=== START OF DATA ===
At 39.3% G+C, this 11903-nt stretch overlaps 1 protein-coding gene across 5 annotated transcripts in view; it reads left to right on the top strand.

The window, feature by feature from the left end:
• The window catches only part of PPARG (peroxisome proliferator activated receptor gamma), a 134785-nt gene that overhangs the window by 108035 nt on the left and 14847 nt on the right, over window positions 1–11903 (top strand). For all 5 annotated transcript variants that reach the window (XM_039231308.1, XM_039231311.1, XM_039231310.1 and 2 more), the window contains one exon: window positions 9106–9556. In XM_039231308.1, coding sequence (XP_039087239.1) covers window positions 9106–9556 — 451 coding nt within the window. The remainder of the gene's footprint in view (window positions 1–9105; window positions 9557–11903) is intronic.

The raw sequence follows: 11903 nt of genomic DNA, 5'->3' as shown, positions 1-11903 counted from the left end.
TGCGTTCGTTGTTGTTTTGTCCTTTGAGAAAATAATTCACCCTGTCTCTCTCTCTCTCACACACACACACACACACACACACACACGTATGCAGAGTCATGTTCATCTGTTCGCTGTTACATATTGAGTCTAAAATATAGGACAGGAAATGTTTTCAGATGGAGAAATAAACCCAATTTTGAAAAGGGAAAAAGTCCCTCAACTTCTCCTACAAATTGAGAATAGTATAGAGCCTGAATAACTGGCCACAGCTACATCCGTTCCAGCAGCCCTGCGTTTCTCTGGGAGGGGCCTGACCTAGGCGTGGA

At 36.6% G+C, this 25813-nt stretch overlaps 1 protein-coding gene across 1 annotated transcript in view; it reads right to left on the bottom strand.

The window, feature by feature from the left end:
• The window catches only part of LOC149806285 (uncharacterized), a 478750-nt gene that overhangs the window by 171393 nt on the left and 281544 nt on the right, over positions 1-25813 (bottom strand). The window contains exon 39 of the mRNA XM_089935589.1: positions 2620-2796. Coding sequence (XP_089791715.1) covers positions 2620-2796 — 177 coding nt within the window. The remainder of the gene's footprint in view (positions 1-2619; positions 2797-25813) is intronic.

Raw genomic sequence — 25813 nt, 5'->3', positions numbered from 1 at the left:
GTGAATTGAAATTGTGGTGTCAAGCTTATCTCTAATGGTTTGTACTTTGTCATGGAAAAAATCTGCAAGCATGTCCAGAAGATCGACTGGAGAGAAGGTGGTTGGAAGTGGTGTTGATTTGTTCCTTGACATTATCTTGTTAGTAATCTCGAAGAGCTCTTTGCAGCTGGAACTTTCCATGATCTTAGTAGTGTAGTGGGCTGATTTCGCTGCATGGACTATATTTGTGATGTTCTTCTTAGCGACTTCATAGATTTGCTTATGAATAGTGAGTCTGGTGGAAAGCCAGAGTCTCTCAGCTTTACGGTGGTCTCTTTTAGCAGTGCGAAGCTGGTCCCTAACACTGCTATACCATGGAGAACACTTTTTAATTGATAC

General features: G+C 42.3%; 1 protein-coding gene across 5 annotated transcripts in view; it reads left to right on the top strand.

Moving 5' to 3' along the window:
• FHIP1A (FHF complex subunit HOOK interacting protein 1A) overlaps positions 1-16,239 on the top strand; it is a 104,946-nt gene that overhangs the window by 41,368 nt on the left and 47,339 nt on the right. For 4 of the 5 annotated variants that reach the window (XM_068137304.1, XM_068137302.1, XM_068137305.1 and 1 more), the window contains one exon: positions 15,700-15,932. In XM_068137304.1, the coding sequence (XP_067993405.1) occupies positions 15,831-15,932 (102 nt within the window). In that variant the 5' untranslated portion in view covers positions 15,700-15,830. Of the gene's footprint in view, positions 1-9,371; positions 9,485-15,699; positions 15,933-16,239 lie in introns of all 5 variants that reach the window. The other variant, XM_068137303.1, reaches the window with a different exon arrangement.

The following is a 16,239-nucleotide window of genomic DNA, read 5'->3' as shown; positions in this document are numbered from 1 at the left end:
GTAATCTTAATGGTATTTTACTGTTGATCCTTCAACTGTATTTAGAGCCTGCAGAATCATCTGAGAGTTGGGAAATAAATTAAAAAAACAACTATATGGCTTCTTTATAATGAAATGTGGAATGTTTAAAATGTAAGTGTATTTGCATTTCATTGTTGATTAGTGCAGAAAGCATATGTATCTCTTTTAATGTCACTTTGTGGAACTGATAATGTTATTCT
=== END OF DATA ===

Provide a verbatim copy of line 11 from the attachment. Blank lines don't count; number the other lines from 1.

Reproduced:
General features: G+C 42.3%; 1 protein-coding gene across 5 annotated transcripts in view; it reads left to right on the top strand.